It would take a few years before I felt comfortable speaking up in class or having confidence in who I was. I thank each and everyday my 4th Grade teacher Mrs. Graves, for kindling my fire to become a confident reader. I’ll never forget when she wouldn’t let me be removed from class for phonics practice, I had been receiving since 2nd grade and dreaded. She advocated for me when I needed it most, but she was also firm too.
I remember having a heated argument with a classmate about something with the living museum we were tasked in creating of a colonial town. Rather than yelling or berating us with a lecture, she swooped in with a big, warm smile, “I’m so excited to see you are both so passionate about these details for the doctors office. Why don’t we look it up and see which would be most realistic for the time period?”
Again, as I reflect back I sheepishly think to how annoying I must have been, but Mrs. Graves never let that on. During one of our tours of James Madison’s mansion, Montpelier, I didn’t leave her side asking questions and commenting about how beautiful the property was. All throughout she smiled, answering my compounding questions and when I said I wanted to buy the house she laughed, saying, “If anyone could do it, it would be you.” All I wanted was to be just like Mrs. Graves!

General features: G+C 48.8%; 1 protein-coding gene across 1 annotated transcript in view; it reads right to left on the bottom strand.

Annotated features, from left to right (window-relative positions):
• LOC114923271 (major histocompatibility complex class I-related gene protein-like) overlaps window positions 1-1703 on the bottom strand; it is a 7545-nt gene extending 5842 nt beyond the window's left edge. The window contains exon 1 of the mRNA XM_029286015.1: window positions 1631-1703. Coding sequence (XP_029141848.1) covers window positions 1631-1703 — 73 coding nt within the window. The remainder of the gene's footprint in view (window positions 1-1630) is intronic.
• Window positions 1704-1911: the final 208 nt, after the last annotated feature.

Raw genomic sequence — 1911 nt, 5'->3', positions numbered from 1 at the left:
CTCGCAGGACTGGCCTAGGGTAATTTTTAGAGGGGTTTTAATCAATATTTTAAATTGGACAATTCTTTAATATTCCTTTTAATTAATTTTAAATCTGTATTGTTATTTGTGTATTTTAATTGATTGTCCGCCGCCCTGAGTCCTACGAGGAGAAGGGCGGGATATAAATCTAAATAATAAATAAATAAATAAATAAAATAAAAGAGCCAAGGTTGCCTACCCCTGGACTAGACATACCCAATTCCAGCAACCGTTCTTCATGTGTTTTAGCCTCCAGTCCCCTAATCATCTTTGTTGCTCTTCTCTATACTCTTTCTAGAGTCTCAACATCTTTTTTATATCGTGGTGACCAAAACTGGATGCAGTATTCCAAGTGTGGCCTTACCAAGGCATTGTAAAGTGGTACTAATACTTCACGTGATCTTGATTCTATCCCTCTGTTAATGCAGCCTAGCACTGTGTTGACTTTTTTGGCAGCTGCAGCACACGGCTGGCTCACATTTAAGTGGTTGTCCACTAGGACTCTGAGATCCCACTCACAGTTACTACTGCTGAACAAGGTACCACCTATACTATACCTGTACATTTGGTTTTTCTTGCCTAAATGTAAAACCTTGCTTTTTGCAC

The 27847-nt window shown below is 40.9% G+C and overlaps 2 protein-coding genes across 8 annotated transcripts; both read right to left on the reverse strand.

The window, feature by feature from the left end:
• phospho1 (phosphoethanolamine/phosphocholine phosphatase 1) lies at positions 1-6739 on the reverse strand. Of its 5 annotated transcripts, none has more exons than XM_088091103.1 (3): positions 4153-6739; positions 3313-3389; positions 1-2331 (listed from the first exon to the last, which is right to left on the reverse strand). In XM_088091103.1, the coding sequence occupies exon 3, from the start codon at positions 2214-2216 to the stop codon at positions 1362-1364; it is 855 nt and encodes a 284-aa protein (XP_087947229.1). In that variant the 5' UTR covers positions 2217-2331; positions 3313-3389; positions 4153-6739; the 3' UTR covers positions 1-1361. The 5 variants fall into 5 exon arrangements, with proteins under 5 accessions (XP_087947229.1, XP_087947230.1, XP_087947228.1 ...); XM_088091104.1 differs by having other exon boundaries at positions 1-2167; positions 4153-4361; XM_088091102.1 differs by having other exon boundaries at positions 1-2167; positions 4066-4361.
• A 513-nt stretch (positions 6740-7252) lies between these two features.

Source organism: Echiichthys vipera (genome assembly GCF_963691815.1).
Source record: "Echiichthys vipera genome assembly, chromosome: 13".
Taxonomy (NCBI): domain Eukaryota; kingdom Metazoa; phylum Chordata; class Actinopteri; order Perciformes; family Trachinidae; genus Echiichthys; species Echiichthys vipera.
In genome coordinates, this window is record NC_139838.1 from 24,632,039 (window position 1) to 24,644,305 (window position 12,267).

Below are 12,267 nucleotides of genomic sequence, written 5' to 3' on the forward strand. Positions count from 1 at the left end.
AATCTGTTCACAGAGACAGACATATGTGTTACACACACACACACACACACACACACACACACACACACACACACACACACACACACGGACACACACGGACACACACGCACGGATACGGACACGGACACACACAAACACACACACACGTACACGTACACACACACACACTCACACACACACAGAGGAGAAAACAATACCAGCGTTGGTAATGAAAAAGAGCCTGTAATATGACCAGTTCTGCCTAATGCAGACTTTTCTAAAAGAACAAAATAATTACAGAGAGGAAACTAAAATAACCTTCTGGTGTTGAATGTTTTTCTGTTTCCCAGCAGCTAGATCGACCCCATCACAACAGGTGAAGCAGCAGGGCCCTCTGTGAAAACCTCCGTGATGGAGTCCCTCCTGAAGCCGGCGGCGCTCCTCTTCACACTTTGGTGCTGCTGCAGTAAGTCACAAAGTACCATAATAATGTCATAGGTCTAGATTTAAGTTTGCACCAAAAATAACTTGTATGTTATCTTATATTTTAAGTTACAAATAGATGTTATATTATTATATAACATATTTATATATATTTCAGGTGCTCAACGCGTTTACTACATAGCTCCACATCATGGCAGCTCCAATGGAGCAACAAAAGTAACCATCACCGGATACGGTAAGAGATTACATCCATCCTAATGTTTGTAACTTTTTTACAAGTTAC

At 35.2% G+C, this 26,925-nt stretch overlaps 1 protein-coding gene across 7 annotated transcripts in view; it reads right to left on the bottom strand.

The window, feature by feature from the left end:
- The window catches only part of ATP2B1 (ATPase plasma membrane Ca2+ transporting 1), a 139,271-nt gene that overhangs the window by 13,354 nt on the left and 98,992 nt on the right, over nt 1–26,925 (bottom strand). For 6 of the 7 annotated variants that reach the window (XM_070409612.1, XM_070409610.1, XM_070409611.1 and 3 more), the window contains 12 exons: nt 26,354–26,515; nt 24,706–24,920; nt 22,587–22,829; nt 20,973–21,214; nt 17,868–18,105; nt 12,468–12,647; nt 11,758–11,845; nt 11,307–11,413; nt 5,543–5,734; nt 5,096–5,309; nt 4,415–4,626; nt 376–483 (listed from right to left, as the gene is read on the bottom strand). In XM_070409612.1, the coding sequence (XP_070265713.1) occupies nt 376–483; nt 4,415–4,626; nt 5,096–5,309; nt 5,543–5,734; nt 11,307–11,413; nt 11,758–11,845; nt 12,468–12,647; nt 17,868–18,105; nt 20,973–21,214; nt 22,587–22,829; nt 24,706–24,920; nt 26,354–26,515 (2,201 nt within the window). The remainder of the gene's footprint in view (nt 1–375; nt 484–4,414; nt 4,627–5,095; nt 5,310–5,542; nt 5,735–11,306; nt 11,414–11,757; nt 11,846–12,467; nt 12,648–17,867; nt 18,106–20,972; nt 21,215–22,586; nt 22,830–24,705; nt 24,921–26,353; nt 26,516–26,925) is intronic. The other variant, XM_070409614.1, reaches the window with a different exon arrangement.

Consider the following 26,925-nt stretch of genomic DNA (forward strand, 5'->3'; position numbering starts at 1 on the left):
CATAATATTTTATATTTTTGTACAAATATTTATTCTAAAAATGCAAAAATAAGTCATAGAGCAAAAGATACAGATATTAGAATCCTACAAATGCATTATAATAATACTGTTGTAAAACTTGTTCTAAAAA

When I started bus driving, I never thought in my wildest dreams I would meet my Kindergarten and 1st grade-self, but I found that in one of the young men who rode my bus (God’s got a crazy sense of humor). As I think about situations that need to be addressed, I pause and smile thinking, “He will remember these interactions for the rest of his life…God, help me choose words and actions that will help and not harm. Build and not tear down.” I’m blessed to have had a model like Mrs. Graves to base my actions.
Pairing smiles with hard truths seems like an odd choice, but it is the difference between speaking from need versus speaking from abundance.
What I mean by “speaking from need”, is by choosing to get angry, impatient we begin to speak from our self-centered needs. Maybe it’s the need to feel in control or the need to protect our ego. Either way it is not helpful for the recipient of our feedback or ourselves. We may get the results we want, but the relationship is now damaged…nothing that is self-serving is worth that cost.
When we “speak from abundance”, we are choosing to engage in passionate patience with others, we allow our smiles to do as much of the talking as our words. I’ll be the first to admit, I’m not always good at this; yet I’ve come to realize the wisdom found in a smile. Smiles are not a sign of weakness, they are a manifestation of inner strength.
Therefore, let us go and allow our smiles to have more meaning than our sermons!
Thanks for reading and have a blessed Thanksgiving week!